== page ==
resident apparition). Each student dorm, in fact, has its own
house-ghost. And in Prisoner of Azkaban, Dumbledore uses these
and countless other ghosts to send messages to the students. One
also must not forget the episode with Trelawney (see previous
Shouldn’t a critic of Harry Potter also be
willing to condemn A Christmas Carol by Charles Dickens? After
all, Scrooge talked to ghosts too.
This question has been posed quite often. However, such an analogy
is flawed in several ways.
First, Scrooge did not seek out or maintain any relationships
with, nor regularly commune with, the ghosts in A Christmas
Carol. He also did not use them to transmit messages to others.
In fact, he kept pleading with the ghost of Marley to leave! In
Potter, however, spirits of the dead are consistently called upon,
spoken to, welcomed as friends, and used to convey messages.
Second, and far more damaging to this argument, is the fact
that the three Christmas spirits that visit Scrooge are not even
spirits of the dead. They are symbolic representations (or manifestations)
of Christmas time spans that come into existence yearly—that
is to say, Christmas past fades into Christmas present, which
in turn gives way to Christmas future. This is quite different
from what is depicted in Harry Potter.
Finally, at the end of A Christmas Carol, one is left
with the hinted-at possibility that Scrooge’s vision was
just a nightmare that, like Marley’s apparition, resulted
from “an undigested bit of beef, a blot of mustard, a crumb
of cheese, a fragment of an under-done potato.”
Isn’t Hogwarts School a perfect fantasy model
to show how children need the guidance of wise and competent adults
in order to get through life?
Actually, the mature characters in Harry Potter—that is
to say, the “good” adults, including Dumbledore—serve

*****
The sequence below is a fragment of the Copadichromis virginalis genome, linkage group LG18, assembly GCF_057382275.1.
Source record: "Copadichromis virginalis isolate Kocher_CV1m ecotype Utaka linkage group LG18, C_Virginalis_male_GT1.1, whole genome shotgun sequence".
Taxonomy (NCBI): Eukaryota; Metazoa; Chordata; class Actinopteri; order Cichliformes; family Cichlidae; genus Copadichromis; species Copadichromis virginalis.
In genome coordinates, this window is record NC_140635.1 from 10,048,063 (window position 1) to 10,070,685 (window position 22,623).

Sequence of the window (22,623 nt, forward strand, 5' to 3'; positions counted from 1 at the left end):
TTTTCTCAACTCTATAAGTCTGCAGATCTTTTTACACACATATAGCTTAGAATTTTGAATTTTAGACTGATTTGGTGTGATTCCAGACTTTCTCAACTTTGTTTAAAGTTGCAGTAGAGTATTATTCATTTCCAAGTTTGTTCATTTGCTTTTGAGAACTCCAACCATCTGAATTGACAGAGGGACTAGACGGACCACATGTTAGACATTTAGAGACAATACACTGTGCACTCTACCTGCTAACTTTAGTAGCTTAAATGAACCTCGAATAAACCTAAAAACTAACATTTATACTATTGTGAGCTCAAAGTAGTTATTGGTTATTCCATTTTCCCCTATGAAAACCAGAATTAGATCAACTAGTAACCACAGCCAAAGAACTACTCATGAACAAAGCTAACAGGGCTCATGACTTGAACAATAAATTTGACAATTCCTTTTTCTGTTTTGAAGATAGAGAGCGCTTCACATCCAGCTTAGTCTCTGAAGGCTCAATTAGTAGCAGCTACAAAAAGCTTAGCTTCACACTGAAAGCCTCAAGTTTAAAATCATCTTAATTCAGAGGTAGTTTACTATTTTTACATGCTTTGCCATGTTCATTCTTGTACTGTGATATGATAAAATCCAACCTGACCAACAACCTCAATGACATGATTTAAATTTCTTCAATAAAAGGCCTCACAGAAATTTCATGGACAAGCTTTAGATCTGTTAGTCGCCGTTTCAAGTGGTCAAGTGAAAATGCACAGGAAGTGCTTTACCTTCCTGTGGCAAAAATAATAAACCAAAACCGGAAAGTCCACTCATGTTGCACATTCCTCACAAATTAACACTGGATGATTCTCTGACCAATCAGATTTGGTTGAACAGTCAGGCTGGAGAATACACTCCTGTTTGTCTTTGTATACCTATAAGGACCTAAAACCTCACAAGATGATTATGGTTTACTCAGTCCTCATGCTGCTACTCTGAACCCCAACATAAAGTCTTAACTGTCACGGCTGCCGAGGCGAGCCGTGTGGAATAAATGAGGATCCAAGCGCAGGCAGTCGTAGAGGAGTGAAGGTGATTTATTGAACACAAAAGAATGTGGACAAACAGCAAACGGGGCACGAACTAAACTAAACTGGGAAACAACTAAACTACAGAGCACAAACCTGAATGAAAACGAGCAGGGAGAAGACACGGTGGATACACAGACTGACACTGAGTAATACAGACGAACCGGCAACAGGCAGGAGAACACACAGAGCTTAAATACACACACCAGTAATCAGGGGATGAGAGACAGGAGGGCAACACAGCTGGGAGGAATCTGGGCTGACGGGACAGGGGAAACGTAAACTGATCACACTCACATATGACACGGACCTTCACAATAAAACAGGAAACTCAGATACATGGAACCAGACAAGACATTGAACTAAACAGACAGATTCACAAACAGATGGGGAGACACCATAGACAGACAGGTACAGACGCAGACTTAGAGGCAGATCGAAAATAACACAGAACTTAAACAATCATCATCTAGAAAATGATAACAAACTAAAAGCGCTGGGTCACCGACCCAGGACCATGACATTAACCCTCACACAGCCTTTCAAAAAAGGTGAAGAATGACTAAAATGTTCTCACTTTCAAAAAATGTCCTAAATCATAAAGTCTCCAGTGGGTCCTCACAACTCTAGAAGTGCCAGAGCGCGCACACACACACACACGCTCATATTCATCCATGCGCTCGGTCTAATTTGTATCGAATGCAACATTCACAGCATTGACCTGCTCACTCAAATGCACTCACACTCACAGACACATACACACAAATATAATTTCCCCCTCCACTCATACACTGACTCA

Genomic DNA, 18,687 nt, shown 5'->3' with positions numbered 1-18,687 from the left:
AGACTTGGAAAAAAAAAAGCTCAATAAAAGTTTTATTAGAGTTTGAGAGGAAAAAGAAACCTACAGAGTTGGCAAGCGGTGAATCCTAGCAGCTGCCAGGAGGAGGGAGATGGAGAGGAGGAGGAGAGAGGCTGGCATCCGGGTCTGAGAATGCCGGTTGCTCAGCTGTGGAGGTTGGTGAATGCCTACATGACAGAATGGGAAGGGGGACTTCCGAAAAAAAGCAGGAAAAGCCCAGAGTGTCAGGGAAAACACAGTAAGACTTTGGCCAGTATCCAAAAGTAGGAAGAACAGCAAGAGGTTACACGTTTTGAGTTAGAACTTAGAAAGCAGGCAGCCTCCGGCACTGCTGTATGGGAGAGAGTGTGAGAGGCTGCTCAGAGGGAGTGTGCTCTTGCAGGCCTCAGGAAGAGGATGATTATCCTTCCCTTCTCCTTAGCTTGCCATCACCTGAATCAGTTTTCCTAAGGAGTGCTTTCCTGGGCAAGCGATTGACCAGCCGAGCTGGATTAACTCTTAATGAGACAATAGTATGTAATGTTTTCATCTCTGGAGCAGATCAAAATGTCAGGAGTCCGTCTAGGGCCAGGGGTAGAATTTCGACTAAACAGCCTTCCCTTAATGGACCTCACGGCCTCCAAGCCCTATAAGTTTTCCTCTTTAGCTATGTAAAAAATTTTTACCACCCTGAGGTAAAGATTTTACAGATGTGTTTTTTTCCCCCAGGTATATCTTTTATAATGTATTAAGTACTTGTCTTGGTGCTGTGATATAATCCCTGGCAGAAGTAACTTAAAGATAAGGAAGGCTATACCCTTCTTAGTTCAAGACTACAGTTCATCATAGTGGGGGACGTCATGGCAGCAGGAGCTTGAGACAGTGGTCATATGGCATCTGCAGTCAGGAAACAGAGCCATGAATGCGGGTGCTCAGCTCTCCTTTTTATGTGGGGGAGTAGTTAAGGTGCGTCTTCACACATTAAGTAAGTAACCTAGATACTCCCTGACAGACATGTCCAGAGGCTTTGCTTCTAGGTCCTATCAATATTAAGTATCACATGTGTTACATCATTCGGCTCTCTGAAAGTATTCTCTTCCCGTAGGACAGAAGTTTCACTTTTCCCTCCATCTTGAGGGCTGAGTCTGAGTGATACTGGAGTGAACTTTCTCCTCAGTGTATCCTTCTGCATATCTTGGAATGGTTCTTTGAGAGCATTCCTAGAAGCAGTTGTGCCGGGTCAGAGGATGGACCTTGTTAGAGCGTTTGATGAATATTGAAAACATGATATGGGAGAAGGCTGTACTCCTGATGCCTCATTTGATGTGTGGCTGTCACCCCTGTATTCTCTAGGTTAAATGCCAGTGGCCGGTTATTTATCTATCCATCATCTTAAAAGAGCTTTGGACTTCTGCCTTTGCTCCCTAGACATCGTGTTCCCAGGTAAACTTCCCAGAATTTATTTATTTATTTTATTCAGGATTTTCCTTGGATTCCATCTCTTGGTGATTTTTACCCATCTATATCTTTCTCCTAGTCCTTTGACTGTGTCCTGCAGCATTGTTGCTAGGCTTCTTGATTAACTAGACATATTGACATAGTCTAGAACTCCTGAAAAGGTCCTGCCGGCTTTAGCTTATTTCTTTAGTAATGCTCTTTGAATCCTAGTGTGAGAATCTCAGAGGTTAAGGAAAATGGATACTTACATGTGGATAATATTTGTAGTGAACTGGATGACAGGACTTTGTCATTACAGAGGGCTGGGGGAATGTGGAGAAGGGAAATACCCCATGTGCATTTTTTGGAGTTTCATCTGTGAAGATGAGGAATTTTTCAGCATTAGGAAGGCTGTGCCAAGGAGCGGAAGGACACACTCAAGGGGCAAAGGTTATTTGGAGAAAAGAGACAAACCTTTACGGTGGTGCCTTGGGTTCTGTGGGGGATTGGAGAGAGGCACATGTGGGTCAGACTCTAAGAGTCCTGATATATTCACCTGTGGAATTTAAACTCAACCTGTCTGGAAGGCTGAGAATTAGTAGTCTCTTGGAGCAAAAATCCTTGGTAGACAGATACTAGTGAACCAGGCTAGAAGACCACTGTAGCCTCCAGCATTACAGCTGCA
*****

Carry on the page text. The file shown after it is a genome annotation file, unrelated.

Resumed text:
minor purposes and are fairly incompetent as well as oblivious
to the goings-on at Hogwarts. Even favorable reviews have noted
as much: “Though Rowling’s child heroes are imperfect...they
are usually smarter and braver than adults. Some of the nicest
teachers at Hogwarts, though friendly and knowledgeable, often
don’t have a clue to what’s going on around them.
Others are weak and incompetent, or complete phonies.”8
Another reviewer writes,
Most of the adults in these books are deeply flawed, At Hogwarts
the teachers drink like fish; the gentle giant, Hagrid, positively
staggers through the first three books...Professor Trelawney
is a New Age flake.
Professor Snape, the potions master, is a slime. Cornelius
Fudge, the minister of magic, is a dithering ass. These people
constantly boss the kids around. But most of the adults are
knuckleheads. The kids disobey them and, as a result, save the
day. In Prisoner of Azkaban, for example, everyone tells Harry
not to leave the school grounds. Naturally, he immediately scampers
out through a forbidden passage. By the end of the book we learn
that Harry’s father, one of Hogwarts’s great mischief
makers, would have been highly disappointed if his son had never
found any of the secret passages out of the castle.9
Obviously, the adults in Harry Potter leave much to be desired
in showing children the benefits of mature guidance. Part of the
story’s attraction is how adults, especially parents, are
not central to the action. They are taken out of the way, and
this appeals to a child’s desire to be away from adult control
(which is a natural desire). As Judith Krug of the American Library
Association has said, “There’s no one always telling
him [Harry] what to do, and what young person hasn’t at
one point said, ‘Oh, if they’d only leave me alone.’
Or: ‘I wish that I didn’t have parents.’ They
don’t mean this in a mean way. It’s just that parents
get in the way.”10
Harry Potter has sparked interest in reading among
children. Isn’t that a positive sign? Shouldn’t the
books be applauded for pulling kids away from Xbox and PS2?
Just because a child is reading does not mean that what they
are reading is good (see chapter 1). Some material is not emotionally,
psychologically, or spiritually healthy. To think otherwise leaves
a door open for children to read anything regardless of content,
including violent, pornographic, and racist literature.